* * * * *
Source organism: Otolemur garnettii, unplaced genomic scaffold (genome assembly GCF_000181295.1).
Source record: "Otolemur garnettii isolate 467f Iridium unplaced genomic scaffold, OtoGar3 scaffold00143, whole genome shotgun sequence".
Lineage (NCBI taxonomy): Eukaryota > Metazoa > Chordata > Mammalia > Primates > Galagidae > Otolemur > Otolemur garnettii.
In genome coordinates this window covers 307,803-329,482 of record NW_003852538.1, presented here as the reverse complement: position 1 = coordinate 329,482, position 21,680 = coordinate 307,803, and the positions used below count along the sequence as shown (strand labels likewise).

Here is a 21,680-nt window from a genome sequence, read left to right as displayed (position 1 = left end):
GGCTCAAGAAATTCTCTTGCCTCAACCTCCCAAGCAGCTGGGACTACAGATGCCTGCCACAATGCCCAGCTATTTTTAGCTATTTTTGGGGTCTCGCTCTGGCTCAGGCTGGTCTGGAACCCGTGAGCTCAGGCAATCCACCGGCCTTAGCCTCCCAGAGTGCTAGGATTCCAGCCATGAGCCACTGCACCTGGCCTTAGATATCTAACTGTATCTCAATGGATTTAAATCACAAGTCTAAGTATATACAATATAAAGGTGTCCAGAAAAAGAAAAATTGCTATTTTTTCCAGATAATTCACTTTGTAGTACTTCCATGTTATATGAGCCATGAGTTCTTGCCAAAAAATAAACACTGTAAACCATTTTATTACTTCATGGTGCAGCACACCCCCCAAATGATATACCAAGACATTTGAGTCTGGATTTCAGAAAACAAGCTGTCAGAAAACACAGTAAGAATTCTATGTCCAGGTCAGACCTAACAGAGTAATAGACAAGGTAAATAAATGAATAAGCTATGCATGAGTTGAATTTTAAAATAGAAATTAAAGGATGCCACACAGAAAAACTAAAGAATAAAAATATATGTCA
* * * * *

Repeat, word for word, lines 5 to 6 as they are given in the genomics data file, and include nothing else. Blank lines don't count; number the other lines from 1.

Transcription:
Here is a 21,680-nt window from a genome sequence, read left to right as displayed (position 1 = left end):
GGCTCAAGAAATTCTCTTGCCTCAACCTCCCAAGCAGCTGGGACTACAGATGCCTGCCACAATGCCCAGCTATTTTTAGCTATTTTTGGGGTCTCGCTCTGGCTCAGGCTGGTCTGGAACCCGTGAGCTCAGGCAATCCACCGGCCTTAGCCTCCCAGAGTGCTAGGATTCCAGCCATGAGCCACTGCACCTGGCCTTAGATATCTAACTGTATCTCAATGGATTTAAATCACAAGTCTAAGTATATACAATATAAAGGTGTCCAGAAAAAGAAAAATTGCTATTTTTTCCAGATAATTCACTTTGTAGTACTTCCATGTTATATGAGCCATGAGTTCTTGCCAAAAAATAAACACTGTAAACCATTTTATTACTTCATGGTGCAGCACACCCCCCAAATGATATACCAAGACATTTGAGTCTGGATTTCAGAAAACAAGCTGTCAGAAAACACAGTAAGAATTCTATGTCCAGGTCAGACCTAACAGAGTAATAGACAAGGTAAATAAATGAATAAGCTATGCATGAGTTGAATTTTAAAATAGAAATTAAAGGATGCCACACAGAAAAACTAAAGAATAAAAATATATGTCA